If You Clean It, He Will Come

Posted by on Apr 29, 2011 | 0 comments

Keeping my home clean is a Sisyphean exercise.   As my children insist upon eating, wearing clothing and playing, my life is an endless cycle of dishes and laundry and toys underfoot.  I long for the day my sink is empty, the clothes are all in their rightful places (and not in a massive pile in the hallway), and my floor is cereal-free.  I’m pretty sure as  long as I have children, however, that day will never come.  In the meantime, I try to keep the chaos to a dull roar.

As a mother of three boys I feel it’s my responsibility to “train” them for their future partners.  I want them to appreciate a clean home, a livable environment, a pee-free bathroom.   Jack already understands that a clutter-free room is much more fun to play in than one choked with toys.  Understandably, though, he’s been resistant to his training.  Thankfully there are a few motivators that work well with him.

The Cleanest Month

For the entire month of December (and the better part of November), the simple statement that “Santa won’t bring you new toys if you don’t take care of the ones you have” works wonders.  Or “Santa will break his ankle trying to get to the tree if you don’t pick up your trains. You don’t want that to happen, do you?” is also good in a pinch.   Emotional blackmail or creative persuasion?  Whatever you want to call it, it gets Jack up and cleaning in a jiffy.  I still can’t believe how clean our living room and toy room were on Christmas Eve.  I should have taken photos.

Sadly, the Big Man only comes around a couple of months a year.  Every Boxing Day as my children are basking in the holiday afterglow, I am sad.  I know my trump card has returned to the North Pole, forgotten until next Thanksgiving.

This year, however, I discovered a wonderous thing: the Easter Bunny.  Somehow Jack got it into his head that EB was going to be hiding eggs all around the house as well as outside in the garden.   Since we used to live in an apartment with no outdoor access, we had always had our egg hunts in the limited space of our living room, and he assumed that we’d do that again.  I tried to explain that EB would rather leave his eggs outside, in our nice backyard.  Jack wasn’t falling for it.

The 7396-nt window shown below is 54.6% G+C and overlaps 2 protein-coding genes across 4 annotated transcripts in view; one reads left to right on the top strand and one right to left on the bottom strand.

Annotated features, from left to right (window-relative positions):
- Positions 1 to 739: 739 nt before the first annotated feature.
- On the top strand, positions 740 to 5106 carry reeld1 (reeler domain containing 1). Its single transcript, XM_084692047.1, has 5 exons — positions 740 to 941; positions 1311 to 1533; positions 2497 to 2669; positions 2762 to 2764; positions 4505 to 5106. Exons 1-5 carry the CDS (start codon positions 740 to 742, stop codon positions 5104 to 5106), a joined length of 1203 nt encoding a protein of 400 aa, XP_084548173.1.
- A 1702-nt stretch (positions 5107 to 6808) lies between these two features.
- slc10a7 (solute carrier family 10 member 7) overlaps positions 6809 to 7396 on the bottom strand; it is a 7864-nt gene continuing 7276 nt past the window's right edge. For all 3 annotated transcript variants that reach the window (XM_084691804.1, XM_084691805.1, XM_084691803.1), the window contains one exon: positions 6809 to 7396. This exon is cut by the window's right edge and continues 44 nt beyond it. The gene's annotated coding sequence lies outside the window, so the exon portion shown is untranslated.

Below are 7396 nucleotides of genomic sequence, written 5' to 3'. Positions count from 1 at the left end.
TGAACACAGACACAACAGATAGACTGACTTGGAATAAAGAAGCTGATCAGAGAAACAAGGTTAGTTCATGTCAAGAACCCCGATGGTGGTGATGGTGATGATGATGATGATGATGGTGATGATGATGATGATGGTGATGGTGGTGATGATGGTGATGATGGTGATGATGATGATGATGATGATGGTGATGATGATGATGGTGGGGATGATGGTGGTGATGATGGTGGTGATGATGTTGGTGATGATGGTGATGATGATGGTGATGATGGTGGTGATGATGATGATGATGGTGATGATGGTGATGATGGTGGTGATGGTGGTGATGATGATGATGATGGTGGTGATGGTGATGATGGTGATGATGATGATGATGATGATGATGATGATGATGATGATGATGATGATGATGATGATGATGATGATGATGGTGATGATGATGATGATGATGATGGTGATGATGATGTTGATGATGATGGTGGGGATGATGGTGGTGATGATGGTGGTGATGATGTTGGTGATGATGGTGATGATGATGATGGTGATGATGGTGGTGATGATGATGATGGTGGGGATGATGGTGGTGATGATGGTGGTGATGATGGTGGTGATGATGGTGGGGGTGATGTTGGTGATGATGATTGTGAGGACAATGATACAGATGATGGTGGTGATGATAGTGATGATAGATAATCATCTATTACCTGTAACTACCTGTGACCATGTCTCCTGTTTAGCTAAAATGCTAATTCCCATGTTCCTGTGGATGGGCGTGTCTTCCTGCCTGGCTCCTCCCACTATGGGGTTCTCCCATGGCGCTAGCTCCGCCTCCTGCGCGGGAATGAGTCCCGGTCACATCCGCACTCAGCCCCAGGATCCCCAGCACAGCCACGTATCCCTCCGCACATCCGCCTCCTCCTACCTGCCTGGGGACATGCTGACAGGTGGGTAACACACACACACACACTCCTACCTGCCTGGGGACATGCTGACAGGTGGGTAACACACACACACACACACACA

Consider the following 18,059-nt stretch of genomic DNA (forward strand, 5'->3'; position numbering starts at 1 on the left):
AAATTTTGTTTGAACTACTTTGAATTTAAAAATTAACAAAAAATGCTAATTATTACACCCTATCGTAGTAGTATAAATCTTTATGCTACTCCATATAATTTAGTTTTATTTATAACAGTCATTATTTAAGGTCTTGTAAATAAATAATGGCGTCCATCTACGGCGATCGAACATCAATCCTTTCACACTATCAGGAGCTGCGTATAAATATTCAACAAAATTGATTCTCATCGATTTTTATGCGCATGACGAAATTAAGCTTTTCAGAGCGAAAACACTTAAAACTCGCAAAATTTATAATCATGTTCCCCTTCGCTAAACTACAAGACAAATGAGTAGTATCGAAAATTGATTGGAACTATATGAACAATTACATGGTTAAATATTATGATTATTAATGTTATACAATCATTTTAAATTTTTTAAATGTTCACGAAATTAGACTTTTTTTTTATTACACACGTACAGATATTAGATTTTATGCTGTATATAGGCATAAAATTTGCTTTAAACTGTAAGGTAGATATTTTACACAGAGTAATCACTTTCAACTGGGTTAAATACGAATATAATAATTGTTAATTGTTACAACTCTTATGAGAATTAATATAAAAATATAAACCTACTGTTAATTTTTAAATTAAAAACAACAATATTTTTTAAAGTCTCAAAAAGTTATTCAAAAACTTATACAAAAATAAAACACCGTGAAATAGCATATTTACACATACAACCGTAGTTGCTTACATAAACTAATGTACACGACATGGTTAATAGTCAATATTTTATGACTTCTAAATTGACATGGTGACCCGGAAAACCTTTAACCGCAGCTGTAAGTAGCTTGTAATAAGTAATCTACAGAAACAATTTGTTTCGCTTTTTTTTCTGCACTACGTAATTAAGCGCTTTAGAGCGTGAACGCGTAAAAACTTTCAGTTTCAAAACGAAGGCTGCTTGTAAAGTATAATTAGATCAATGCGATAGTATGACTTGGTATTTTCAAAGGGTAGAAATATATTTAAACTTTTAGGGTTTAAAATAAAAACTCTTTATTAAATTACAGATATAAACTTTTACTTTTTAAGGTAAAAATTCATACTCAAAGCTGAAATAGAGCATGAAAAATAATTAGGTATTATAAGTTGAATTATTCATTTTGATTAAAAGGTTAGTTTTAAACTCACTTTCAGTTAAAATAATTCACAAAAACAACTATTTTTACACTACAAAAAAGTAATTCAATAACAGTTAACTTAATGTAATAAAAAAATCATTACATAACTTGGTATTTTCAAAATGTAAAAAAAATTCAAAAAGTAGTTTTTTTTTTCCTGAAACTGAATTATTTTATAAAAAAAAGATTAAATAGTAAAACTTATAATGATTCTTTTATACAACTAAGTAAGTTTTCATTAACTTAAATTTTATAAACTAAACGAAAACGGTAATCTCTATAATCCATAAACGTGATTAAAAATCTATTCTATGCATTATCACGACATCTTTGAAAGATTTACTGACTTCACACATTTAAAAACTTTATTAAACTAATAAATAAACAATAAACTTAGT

The Motivator

See, we live in British Columbia now.  As much as the sun shone in Southern California, it rains here.  Jack knew there was a very good chance it would be wet on Easter, and we would once again hunt for eggs indoors.   So Jack took it upon himself to clean up for the Easter Bunny.

Once I realized what he was doing, I was all for it.  I suggested EB might want to explore the house and leave treasures in the boys’ bedroom and playroom, in addition to our living room.  Jack went about his business full-force, and on “Easter Eve,” my home was Christmas Eve-clean.

Worth cleaning for, evidently

Easter evening, as my children were slipping into chocolate comas and I stepped around broken eggshells and bubble wands, I felt that familiar sadness creep over me.  The Easter Bunny had returned to Easterville (or wherever he goes in the off season), and once again my children lost interest in keeping the house clean.

I’ve decided there needs to be another holiday worth cleaning for, at least to a five-year-old.  Perhaps Canada Day we could wait for Good Tim Horton to bring us Timbits if we’ve been Good Canadians.  Or for my US friends, perhaps Uncle Sam might bring apple pies to all the good American boys and girls.

Waiting for Tim Horton

My child is a cleaning machine if I give him the right incentive.  I’m willing to invent that motivation.  Who’s with me?

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